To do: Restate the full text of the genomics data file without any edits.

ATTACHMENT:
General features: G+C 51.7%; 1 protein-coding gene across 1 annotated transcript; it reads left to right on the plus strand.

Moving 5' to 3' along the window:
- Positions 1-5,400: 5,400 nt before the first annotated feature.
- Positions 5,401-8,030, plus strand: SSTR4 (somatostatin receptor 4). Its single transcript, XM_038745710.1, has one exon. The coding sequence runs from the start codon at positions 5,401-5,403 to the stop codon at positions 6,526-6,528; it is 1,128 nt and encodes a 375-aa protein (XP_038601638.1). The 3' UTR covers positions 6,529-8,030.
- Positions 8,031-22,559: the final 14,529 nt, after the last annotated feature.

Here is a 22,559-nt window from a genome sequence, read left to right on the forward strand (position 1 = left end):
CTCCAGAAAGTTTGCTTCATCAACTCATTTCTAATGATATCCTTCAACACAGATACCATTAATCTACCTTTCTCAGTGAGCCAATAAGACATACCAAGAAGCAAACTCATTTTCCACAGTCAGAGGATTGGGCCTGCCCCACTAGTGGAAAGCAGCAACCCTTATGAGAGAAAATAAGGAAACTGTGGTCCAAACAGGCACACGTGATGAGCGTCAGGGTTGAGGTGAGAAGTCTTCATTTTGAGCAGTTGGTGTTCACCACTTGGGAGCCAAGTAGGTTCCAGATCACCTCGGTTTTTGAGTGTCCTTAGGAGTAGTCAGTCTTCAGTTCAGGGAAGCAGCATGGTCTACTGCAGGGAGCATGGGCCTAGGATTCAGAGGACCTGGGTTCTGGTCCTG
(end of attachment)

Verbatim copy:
General features: G+C 51.7%; 1 protein-coding gene across 1 annotated transcript; it reads left to right on the plus strand.

Moving 5' to 3' along the window:
- Positions 1-5,400: 5,400 nt before the first annotated feature.
- Positions 5,401-8,030, plus strand: SSTR4 (somatostatin receptor 4). Its single transcript, XM_038745710.1, has one exon. The coding sequence runs from the start codon at positions 5,401-5,403 to the stop codon at positions 6,526-6,528; it is 1,128 nt and encodes a 375-aa protein (XP_038601638.1). The 3' UTR covers positions 6,529-8,030.
- Positions 8,031-22,559: the final 14,529 nt, after the last annotated feature.

Here is a 22,559-nt window from a genome sequence, read left to right on the forward strand (position 1 = left end):
CTCCAGAAAGTTTGCTTCATCAACTCATTTCTAATGATATCCTTCAACACAGATACCATTAATCTACCTTTCTCAGTGAGCCAATAAGACATACCAAGAAGCAAACTCATTTTCCACAGTCAGAGGATTGGGCCTGCCCCACTAGTGGAAAGCAGCAACCCTTATGAGAGAAAATAAGGAAACTGTGGTCCAAACAGGCACACGTGATGAGCGTCAGGGTTGAGGTGAGAAGTCTTCATTTTGAGCAGTTGGTGTTCACCACTTGGGAGCCAAGTAGGTTCCAGATCACCTCGGTTTTTGAGTGTCCTTAGGAGTAGTCAGTCTTCAGTTCAGGGAAGCAGCATGGTCTACTGCAGGGAGCATGGGCCTAGGATTCAGAGGACCTGGGTTCTGGTCCTG